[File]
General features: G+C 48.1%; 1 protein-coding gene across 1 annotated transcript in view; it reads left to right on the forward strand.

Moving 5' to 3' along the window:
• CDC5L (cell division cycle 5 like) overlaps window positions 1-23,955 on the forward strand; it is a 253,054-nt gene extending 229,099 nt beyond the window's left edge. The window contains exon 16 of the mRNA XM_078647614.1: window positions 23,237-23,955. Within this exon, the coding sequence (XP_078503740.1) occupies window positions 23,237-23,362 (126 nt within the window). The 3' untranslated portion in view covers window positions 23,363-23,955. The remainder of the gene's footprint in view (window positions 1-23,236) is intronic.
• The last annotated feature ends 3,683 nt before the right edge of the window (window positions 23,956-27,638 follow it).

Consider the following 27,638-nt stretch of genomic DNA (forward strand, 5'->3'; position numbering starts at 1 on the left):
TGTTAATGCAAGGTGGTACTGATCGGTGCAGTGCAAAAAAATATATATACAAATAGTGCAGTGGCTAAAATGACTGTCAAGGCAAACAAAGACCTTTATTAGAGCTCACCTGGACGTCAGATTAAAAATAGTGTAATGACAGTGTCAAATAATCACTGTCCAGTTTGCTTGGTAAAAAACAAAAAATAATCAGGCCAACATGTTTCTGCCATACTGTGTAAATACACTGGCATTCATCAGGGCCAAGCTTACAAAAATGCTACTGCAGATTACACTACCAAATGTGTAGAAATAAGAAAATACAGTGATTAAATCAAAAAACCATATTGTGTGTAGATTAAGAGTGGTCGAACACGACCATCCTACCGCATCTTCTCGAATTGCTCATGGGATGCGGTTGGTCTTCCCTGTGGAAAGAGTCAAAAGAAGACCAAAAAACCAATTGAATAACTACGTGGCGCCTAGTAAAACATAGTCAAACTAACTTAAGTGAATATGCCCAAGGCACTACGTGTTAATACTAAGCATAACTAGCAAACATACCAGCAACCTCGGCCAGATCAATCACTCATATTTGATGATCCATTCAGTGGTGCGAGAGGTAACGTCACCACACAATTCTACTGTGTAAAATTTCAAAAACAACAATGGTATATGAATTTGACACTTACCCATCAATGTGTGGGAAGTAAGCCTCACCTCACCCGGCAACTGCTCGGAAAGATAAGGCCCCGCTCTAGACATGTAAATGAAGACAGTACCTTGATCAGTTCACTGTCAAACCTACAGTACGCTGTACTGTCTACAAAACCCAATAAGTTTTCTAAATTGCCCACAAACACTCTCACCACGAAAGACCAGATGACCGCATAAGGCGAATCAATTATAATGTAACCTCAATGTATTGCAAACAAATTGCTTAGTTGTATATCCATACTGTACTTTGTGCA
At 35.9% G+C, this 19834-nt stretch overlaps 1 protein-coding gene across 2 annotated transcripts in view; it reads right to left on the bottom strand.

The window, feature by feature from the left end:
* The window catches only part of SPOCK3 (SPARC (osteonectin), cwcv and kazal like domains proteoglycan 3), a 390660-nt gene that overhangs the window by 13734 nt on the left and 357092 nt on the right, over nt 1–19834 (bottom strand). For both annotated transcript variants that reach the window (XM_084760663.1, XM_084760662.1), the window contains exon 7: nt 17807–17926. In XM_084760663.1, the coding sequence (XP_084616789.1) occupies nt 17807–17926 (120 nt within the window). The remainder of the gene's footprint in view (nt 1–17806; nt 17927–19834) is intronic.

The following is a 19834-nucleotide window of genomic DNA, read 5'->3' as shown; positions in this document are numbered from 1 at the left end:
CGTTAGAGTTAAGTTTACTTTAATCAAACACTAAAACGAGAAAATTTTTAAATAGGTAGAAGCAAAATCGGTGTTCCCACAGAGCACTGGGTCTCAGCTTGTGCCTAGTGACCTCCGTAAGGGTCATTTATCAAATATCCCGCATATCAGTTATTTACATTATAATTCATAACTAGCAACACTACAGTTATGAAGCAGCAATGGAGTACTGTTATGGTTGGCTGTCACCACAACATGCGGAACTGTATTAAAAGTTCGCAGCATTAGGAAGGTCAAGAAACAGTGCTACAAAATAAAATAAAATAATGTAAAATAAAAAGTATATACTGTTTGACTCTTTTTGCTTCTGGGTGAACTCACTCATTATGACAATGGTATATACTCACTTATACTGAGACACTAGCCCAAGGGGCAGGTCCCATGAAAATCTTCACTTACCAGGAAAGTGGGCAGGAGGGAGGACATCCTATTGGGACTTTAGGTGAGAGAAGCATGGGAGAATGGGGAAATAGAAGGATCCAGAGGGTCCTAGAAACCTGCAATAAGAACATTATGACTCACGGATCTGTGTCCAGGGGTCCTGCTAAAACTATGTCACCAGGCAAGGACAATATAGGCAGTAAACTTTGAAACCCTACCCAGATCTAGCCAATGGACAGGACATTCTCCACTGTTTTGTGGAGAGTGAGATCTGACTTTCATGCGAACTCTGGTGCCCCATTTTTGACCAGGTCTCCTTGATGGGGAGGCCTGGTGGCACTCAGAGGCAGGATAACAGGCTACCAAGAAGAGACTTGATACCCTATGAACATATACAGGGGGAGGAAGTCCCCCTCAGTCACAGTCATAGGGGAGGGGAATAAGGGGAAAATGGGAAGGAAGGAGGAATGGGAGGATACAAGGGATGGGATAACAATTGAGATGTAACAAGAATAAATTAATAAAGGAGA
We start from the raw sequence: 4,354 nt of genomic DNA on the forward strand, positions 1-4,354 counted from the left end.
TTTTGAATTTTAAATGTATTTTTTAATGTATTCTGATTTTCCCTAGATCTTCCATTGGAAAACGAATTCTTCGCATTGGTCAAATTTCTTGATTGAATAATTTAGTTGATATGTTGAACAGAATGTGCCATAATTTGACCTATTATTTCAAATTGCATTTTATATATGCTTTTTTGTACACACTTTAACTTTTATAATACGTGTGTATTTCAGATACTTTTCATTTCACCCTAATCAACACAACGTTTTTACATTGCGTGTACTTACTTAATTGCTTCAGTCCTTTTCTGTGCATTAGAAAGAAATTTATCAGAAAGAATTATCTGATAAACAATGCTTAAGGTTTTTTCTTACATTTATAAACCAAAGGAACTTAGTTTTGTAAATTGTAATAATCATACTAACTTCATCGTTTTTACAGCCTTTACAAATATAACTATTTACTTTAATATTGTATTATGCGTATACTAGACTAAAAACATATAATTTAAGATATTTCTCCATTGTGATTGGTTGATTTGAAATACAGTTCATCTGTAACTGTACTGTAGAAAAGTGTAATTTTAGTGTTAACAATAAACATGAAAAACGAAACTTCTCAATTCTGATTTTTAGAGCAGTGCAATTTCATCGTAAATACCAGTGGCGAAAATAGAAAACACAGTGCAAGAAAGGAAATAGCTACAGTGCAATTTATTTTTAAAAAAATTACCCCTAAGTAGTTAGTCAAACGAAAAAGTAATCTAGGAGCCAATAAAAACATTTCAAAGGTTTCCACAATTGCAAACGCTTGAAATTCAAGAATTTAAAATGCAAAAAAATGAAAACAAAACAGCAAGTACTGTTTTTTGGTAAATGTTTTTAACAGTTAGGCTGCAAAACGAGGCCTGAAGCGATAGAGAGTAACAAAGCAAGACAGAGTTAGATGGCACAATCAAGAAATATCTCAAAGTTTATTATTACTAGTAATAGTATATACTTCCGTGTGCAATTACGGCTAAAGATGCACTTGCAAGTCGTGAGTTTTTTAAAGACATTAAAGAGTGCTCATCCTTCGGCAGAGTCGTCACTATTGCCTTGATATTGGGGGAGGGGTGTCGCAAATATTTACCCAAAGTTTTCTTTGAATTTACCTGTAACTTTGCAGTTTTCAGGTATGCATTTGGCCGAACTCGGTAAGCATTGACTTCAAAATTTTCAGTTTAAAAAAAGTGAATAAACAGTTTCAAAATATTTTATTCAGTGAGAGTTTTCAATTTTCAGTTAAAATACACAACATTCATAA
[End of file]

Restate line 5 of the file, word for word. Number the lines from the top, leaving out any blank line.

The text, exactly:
Consider the following 27,638-nt stretch of genomic DNA (forward strand, 5'->3'; position numbering starts at 1 on the left):